For Usain Bolt, it was the gold medal that also reinforced it was time to go.
For the first time the world’s greatest sprinter felt like others were running against him – he wanted to go quicker but his body wouldn’t let him.
Usain Bolt won the 200m but the world record he greedily coveted before the race – breaking his own world record – escaped him. Bolt wanted to beat Bolt, but Bolt had to accept he is no longer the Bolt he was.
“My legs just didn’t feel rested, I am not 26 any more, I am not 21 any more. It’s not going to be as it used to be. I wanted it but my body couldn’t take me,” he said.
“I was disappointed. I am always happy to win but I wanted to run faster. Even though I didn’t break the world record I wanted to run faster. Key thing is that I won and that is what I came here for.” It was a similar lament after the 100: I wanted to go quicker but I can’t any more.
On a balmy night in Brazil the rain fell and the wind kicked up shortly before his race. It made the idea of a broken record either unattainable or all the more glorious.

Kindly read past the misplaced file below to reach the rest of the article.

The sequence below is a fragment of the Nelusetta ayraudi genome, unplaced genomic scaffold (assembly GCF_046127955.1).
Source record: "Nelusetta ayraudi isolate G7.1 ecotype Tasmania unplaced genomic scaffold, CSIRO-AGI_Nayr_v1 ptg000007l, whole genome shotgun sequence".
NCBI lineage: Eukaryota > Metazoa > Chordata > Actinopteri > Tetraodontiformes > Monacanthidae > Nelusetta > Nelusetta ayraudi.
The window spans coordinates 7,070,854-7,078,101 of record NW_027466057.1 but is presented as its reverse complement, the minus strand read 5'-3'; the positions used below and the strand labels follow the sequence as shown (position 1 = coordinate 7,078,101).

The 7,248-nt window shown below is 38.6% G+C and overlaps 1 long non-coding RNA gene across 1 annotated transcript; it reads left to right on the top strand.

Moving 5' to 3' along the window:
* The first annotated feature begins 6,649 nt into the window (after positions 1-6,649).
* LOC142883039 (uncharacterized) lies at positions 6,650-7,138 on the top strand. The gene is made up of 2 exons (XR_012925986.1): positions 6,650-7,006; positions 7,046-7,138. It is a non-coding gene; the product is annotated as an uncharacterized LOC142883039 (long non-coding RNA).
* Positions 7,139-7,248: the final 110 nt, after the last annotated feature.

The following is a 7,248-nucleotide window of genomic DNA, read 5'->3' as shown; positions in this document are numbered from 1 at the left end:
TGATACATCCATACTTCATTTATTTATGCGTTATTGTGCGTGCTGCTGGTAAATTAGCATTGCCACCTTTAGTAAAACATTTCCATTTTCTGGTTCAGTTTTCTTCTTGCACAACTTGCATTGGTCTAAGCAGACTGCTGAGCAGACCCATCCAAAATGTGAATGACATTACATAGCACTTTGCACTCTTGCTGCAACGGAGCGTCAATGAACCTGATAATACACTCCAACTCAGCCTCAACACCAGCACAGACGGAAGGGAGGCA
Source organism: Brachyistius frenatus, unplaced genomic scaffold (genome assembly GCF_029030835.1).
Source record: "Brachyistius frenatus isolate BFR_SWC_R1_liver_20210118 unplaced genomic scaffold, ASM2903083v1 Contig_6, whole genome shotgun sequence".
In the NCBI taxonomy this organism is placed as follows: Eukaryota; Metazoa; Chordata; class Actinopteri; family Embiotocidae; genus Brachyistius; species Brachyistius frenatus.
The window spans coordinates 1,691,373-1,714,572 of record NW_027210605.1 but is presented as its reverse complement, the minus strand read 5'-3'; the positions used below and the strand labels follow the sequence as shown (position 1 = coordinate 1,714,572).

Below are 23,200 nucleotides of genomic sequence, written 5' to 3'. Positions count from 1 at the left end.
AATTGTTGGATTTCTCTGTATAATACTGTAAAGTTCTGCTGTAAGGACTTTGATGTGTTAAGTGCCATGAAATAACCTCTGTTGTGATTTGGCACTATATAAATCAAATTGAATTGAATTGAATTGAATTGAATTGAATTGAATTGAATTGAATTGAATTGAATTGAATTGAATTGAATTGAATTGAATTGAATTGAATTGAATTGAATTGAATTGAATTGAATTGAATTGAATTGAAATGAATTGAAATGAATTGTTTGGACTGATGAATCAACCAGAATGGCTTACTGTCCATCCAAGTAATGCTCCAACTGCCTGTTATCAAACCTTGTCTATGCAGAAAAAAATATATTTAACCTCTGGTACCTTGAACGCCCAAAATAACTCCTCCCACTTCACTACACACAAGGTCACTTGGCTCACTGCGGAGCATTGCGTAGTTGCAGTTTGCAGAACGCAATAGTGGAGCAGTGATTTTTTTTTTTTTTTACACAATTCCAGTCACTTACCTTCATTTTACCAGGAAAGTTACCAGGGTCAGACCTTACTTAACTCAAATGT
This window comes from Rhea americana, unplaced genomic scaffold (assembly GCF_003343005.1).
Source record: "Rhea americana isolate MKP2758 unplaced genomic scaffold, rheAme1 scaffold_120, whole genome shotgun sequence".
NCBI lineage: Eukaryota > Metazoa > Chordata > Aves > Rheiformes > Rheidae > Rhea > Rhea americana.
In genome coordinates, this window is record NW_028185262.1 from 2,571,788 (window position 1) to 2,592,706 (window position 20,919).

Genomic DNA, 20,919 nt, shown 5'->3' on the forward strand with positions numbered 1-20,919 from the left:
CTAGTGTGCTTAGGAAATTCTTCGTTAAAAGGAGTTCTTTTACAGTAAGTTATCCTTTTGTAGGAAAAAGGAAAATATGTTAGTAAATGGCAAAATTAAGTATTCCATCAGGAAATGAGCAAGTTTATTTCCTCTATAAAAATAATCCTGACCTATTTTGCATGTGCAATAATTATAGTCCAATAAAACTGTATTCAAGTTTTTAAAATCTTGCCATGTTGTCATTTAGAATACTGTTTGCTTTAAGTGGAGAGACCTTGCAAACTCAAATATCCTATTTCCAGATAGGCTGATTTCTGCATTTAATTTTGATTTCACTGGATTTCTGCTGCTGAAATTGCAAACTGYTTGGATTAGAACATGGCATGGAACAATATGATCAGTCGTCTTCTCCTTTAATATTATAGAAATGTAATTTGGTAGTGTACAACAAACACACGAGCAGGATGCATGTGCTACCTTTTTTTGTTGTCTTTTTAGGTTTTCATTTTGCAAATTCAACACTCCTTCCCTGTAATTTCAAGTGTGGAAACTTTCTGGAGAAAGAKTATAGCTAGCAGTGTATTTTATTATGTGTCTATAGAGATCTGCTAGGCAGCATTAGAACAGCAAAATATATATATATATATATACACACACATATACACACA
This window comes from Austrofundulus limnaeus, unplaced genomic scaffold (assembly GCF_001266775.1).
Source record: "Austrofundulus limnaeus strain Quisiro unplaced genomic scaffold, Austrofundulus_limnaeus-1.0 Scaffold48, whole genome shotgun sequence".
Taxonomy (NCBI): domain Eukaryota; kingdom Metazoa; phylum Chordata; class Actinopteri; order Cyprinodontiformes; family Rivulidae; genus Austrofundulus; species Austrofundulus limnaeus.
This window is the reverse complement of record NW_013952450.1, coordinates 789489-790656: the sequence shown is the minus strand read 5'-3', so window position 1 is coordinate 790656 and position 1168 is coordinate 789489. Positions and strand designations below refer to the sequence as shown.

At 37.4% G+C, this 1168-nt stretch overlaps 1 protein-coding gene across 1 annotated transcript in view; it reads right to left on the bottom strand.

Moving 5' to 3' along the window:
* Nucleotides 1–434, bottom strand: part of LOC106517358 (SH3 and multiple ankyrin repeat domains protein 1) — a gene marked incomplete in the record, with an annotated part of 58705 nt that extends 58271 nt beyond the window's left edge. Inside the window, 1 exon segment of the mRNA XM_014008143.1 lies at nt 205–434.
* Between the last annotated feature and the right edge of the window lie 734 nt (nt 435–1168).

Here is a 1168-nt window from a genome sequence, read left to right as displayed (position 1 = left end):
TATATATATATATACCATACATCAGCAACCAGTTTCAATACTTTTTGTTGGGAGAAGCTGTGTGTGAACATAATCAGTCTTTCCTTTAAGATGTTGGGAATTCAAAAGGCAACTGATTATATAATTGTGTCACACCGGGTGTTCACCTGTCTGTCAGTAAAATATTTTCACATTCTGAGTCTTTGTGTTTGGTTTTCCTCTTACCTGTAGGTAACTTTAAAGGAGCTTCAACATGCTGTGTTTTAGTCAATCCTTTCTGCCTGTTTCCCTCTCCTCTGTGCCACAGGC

Bolt was not exactly sluggish – he won in 19.78s, ahead of Canadian Andre de Grasse second in 20.02s with veteran Frenchman Christophe Lemaitre winning bronze in 20.12s in a photo finish with Briton Adam Gemili. The bronze was decided by thousandths of a second.
Bolt came to Rio to win three gold medals. Only the fallibility of his relay teammates will stop him achieving his goal.
“I don’t need to prove anything else. What else can I do to prove to the world I am the greatest?” Bolt told reporters.
“I am trying to be one of the greatest. Be among (Muhammad) Ali and Pele. I hope to be in that bracket after these Games.”
Bolt’s standing as an Olympian also draws the inevitable comparison with the other luminary of these games Michael Phelps.
Bolt said it was an imponderable for others to determine who was the greatest.
“Why is it I knew someone was going to ask that,” Bolt laughed.
“For me I can’t say (who is better). We do totally different events you have to leave that up to mediators and the press.
“He has shown he is one of the best, no doubt, he has dominated retired then come back. For me I respect him because he has done so much for his sport also.”
That was also part of the enjoyment of the medal for Bolt, to be able to help elevate his sport at a time when it was being assailed by systemic drug use.